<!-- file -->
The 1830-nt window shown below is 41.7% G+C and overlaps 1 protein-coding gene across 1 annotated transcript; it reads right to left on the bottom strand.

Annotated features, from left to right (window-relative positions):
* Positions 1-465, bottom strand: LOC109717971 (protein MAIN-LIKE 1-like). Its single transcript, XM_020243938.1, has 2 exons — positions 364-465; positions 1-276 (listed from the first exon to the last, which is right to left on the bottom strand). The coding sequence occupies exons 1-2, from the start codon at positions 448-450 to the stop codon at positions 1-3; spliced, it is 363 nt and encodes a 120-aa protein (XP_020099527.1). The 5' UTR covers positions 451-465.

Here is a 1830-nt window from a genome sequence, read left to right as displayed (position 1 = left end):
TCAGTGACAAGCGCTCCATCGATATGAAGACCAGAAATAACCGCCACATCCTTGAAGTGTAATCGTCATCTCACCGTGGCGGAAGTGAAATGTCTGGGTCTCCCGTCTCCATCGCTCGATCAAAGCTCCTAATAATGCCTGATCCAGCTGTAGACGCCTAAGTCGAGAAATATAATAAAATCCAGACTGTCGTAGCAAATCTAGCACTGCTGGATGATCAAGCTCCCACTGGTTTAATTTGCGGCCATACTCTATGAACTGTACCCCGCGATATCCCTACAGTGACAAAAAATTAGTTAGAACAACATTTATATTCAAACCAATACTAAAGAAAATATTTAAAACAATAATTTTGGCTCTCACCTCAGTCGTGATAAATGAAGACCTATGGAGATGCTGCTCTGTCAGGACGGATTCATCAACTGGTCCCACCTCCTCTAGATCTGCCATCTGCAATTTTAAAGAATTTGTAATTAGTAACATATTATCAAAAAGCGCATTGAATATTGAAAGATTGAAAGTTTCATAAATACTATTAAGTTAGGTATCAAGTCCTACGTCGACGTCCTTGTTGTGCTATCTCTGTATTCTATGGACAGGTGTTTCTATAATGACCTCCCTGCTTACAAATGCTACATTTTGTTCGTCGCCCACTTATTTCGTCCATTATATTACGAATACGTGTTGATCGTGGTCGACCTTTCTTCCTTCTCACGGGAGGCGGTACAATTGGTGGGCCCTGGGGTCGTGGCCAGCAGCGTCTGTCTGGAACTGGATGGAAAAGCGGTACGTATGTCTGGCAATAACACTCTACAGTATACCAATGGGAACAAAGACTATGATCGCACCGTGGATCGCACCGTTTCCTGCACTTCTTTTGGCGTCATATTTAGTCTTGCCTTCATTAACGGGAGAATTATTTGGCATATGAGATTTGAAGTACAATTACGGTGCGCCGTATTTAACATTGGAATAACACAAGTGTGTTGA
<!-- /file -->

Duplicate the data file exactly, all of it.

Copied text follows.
The 1830-nt window shown below is 41.7% G+C and overlaps 1 protein-coding gene across 1 annotated transcript; it reads right to left on the bottom strand.

Annotated features, from left to right (window-relative positions):
* Positions 1-465, bottom strand: LOC109717971 (protein MAIN-LIKE 1-like). Its single transcript, XM_020243938.1, has 2 exons — positions 364-465; positions 1-276 (listed from the first exon to the last, which is right to left on the bottom strand). The coding sequence occupies exons 1-2, from the start codon at positions 448-450 to the stop codon at positions 1-3; spliced, it is 363 nt and encodes a 120-aa protein (XP_020099527.1). The 5' UTR covers positions 451-465.

Here is a 1830-nt window from a genome sequence, read left to right as displayed (position 1 = left end):
TCAGTGACAAGCGCTCCATCGATATGAAGACCAGAAATAACCGCCACATCCTTGAAGTGTAATCGTCATCTCACCGTGGCGGAAGTGAAATGTCTGGGTCTCCCGTCTCCATCGCTCGATCAAAGCTCCTAATAATGCCTGATCCAGCTGTAGACGCCTAAGTCGAGAAATATAATAAAATCCAGACTGTCGTAGCAAATCTAGCACTGCTGGATGATCAAGCTCCCACTGGTTTAATTTGCGGCCATACTCTATGAACTGTACCCCGCGATATCCCTACAGTGACAAAAAATTAGTTAGAACAACATTTATATTCAAACCAATACTAAAGAAAATATTTAAAACAATAATTTTGGCTCTCACCTCAGTCGTGATAAATGAAGACCTATGGAGATGCTGCTCTGTCAGGACGGATTCATCAACTGGTCCCACCTCCTCTAGATCTGCCATCTGCAATTTTAAAGAATTTGTAATTAGTAACATATTATCAAAAAGCGCATTGAATATTGAAAGATTGAAAGTTTCATAAATACTATTAAGTTAGGTATCAAGTCCTACGTCGACGTCCTTGTTGTGCTATCTCTGTATTCTATGGACAGGTGTTTCTATAATGACCTCCCTGCTTACAAATGCTACATTTTGTTCGTCGCCCACTTATTTCGTCCATTATATTACGAATACGTGTTGATCGTGGTCGACCTTTCTTCCTTCTCACGGGAGGCGGTACAATTGGTGGGCCCTGGGGTCGTGGCCAGCAGCGTCTGTCTGGAACTGGATGGAAAAGCGGTACGTATGTCTGGCAATAACACTCTACAGTATACCAATGGGAACAAAGACTATGATCGCACCGTGGATCGCACCGTTTCCTGCACTTCTTTTGGCGTCATATTTAGTCTTGCCTTCATTAACGGGAGAATTATTTGGCATATGAGATTTGAAGTACAATTACGGTGCGCCGTATTTAACATTGGAATAACACAAGTGTGTTGA